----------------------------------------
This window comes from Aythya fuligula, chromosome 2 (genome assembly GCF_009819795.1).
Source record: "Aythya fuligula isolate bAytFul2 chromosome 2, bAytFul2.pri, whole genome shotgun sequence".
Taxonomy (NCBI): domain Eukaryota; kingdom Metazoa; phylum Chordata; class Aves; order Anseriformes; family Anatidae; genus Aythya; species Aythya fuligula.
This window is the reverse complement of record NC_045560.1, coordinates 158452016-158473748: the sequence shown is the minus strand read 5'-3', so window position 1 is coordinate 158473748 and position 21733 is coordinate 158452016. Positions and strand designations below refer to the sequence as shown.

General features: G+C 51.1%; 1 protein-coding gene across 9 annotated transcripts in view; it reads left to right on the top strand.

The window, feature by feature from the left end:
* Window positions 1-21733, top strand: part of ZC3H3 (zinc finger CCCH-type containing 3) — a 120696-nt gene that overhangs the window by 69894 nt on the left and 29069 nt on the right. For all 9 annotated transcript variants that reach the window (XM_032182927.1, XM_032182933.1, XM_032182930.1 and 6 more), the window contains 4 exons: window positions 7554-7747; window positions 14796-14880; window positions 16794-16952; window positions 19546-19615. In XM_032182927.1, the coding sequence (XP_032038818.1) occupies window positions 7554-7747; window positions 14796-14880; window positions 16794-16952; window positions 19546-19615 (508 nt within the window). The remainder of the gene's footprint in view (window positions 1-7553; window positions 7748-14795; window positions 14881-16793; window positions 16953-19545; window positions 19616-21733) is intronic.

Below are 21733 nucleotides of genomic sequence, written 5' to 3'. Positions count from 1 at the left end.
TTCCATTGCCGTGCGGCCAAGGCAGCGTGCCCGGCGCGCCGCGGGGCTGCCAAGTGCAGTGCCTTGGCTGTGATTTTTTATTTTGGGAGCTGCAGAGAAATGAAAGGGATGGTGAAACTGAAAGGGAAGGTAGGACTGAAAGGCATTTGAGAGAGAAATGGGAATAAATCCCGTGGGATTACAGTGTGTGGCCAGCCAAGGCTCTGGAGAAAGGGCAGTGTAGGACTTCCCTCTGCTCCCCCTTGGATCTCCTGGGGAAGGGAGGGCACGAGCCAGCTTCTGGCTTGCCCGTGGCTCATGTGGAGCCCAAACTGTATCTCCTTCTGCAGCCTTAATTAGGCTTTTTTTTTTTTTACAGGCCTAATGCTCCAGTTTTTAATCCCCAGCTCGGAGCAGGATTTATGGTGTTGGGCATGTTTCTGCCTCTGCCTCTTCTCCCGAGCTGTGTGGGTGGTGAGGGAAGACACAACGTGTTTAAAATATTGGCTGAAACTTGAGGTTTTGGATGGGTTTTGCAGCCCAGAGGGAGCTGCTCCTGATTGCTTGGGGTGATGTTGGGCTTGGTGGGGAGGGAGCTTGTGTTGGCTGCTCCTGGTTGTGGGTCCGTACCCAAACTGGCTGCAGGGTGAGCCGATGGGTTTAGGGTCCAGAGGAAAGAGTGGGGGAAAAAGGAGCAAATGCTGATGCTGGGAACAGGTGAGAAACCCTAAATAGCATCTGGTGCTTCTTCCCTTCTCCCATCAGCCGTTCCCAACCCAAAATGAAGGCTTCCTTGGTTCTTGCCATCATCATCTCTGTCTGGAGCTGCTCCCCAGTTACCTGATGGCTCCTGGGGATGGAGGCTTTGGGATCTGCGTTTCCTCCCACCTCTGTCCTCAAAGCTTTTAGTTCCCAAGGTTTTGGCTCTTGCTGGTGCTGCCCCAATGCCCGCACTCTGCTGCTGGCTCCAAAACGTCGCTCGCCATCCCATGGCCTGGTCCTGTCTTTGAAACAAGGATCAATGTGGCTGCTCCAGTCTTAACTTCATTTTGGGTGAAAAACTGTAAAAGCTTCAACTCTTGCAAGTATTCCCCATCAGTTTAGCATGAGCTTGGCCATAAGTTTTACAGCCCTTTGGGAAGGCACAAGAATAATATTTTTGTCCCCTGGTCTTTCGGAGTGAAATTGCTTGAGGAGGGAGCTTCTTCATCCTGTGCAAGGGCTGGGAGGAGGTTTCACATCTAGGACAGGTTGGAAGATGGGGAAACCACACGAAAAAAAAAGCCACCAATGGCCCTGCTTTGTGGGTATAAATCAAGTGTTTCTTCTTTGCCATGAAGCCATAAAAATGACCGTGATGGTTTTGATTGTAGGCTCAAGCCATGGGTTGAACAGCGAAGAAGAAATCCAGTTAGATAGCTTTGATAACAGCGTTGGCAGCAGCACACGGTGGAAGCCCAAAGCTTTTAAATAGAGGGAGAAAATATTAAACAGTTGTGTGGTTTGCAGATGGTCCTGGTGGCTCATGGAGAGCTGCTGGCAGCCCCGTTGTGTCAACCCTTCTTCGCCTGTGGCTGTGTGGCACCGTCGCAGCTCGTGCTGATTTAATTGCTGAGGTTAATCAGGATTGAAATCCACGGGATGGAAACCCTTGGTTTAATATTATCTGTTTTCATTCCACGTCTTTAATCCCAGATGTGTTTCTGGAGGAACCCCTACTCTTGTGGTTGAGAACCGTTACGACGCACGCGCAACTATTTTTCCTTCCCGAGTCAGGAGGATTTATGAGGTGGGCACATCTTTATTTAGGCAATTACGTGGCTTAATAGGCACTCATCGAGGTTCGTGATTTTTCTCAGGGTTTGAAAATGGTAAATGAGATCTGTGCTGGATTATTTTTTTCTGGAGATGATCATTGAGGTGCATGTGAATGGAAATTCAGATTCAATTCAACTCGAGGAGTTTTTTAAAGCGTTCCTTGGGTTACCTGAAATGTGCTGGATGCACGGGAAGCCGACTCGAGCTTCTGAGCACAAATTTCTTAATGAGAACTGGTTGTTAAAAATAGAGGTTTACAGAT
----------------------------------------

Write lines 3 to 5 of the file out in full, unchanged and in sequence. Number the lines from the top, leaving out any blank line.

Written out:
Taxonomy (NCBI): domain Eukaryota; kingdom Metazoa; phylum Chordata; class Aves; order Anseriformes; family Anatidae; genus Aythya; species Aythya fuligula.
This window is the reverse complement of record NC_045560.1, coordinates 158452016-158473748: the sequence shown is the minus strand read 5'-3', so window position 1 is coordinate 158473748 and position 21733 is coordinate 158452016. Positions and strand designations below refer to the sequence as shown.

General features: G+C 51.1%; 1 protein-coding gene across 9 annotated transcripts in view; it reads left to right on the top strand.